This is a Circuit Judge decision made in my local Court (it is not a case that I or any of my colleagues are involved in, so I can write about it) so I will try to avoid much comment and stick to the reported facts.
Re X, Y and Z (Damages: Inordinate Delay in issuing proceedings) 2016
Three children had been s20 accommodated from January 2013 until July 2015 when an Interim Care Order was made. The Court determined that the s20 had been lawfully entered into and was valid, but of course on the authorities, a valid s20 does not prevent a human rights breach based on delay. Whilst the mother in this case had never formally withdrawn her consent or lodged an objection, she had been asking for more contact with the children and saying from time to time that she would like them to come home.
- The mother clearly frequently stated that she would wish to care for the children and certainly to see them :
- i) 8.2.13 Letter from Z seeking to see the children.
ii) 1.3.13 Z asks for contact and to have the children back in her first meeting with a social worker
iii) 3.4.13 Z seeks fortnightly contact in a telephone call.
iv) 5.9.13 LAC review – stated that Z would like to be able to care for the children.
v) 14.1.14 Report for LAC review notes that Z would like to see the children and that she sometimes states she wants to care for the children and sometimes that she just wants to have contact with them.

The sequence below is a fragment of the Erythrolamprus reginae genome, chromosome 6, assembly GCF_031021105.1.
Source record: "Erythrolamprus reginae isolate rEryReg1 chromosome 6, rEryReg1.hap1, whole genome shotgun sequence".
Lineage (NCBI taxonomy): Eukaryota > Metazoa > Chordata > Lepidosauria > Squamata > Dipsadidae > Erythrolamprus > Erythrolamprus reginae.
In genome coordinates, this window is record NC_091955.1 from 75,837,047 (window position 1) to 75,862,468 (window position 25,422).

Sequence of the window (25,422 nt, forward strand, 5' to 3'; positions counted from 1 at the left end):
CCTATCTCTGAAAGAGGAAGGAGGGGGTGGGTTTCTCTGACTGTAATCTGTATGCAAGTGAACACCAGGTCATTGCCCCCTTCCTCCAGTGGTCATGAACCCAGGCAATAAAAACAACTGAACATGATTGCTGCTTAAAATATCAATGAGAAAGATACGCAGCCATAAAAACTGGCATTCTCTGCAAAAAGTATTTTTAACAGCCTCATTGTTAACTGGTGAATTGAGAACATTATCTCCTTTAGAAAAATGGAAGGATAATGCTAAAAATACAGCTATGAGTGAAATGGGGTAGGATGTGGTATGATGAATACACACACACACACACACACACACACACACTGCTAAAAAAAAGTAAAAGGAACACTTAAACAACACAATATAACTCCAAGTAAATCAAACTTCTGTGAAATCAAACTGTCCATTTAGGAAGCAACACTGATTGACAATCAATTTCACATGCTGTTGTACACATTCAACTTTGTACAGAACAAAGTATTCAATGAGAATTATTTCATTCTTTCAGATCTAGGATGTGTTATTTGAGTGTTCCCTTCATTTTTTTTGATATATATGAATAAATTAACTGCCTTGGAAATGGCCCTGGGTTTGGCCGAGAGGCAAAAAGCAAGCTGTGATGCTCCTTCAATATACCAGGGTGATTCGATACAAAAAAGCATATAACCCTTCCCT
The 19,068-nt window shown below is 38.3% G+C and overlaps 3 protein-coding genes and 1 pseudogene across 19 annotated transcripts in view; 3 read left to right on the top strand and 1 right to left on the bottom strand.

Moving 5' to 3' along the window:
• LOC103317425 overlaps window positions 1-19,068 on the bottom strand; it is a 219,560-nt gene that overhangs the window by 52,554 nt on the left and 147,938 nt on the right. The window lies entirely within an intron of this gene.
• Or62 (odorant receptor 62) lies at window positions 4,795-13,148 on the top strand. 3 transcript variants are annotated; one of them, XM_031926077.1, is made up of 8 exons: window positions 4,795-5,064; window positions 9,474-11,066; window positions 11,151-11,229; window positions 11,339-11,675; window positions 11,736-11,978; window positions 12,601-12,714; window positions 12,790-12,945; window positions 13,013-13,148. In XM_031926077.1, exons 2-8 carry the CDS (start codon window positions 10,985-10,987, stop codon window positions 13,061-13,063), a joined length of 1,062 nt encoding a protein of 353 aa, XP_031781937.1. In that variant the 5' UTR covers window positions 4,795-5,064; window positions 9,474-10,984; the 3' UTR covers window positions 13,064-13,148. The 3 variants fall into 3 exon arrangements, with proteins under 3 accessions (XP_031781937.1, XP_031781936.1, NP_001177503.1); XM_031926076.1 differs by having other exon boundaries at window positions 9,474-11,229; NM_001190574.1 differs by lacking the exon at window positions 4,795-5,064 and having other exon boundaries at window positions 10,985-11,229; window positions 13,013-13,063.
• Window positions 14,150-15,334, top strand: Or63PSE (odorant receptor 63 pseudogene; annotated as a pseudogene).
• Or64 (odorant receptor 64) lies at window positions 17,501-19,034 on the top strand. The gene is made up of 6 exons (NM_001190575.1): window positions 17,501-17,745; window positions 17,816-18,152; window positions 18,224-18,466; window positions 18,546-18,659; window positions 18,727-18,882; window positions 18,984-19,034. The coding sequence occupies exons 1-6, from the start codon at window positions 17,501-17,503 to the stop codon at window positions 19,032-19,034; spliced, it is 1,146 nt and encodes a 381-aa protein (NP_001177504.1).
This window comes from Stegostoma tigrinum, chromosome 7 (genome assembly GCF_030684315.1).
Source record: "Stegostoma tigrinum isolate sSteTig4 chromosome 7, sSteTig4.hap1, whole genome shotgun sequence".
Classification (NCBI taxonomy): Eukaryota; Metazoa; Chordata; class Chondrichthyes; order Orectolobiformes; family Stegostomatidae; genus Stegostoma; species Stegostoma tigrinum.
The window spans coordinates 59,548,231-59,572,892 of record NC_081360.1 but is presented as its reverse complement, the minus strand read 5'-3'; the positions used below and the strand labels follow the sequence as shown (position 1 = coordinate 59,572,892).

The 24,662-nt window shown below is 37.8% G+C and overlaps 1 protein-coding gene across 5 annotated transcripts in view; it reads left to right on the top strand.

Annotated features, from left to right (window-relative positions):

vi) 8.4.14 Legal Planning Meeting Solicitor for Z stated that she had requested both children be returned to her care as soon as possible…if not returned to her care, would like increased contact.
vii) 26.11.14 LAC Review Z would like to be able to care for the children.
The Judge ruled that the children’s article 6 and 8 rights were breached in the following ways
- It follows from all that is set out above that I make the following declarations:
- i) West Sussex County Council acted unlawfully and in violation of the Convention Rights of X, Y and Z as follows:
a) Purported to exercise parental responsibility for X and Y for a period of almost two and a half years when they did not hold parental responsibility for the children.
b) Failed to promote contact between the children ,X and Y and their mother Z.
c) Failed to issue care proceedings for almost two and a half years causing the children to be without access to independent representation, failing to carry out adequate assessments and allowing the children’s permanence plan to drift.
d) The Independent Reviewing Officer failed to challenge the conduct of the Local Authority sufficiently robustly.
The judgment contains analysis of the relevant authorities on s20 breaches, s20 drift, human rights claims and calculating quantum.
The Judge concluded that each of the children should receive the sum of £20,000 in damages (*initially, with the case being called X, Y and Z, I’d assumed three children and hence £60k, but I am told two children. Still £45k is a lot of money)
- The factors to be considered for the children are substantially different to those for the mother and consequently must be assessed separately. The main factors in relation to quantum are :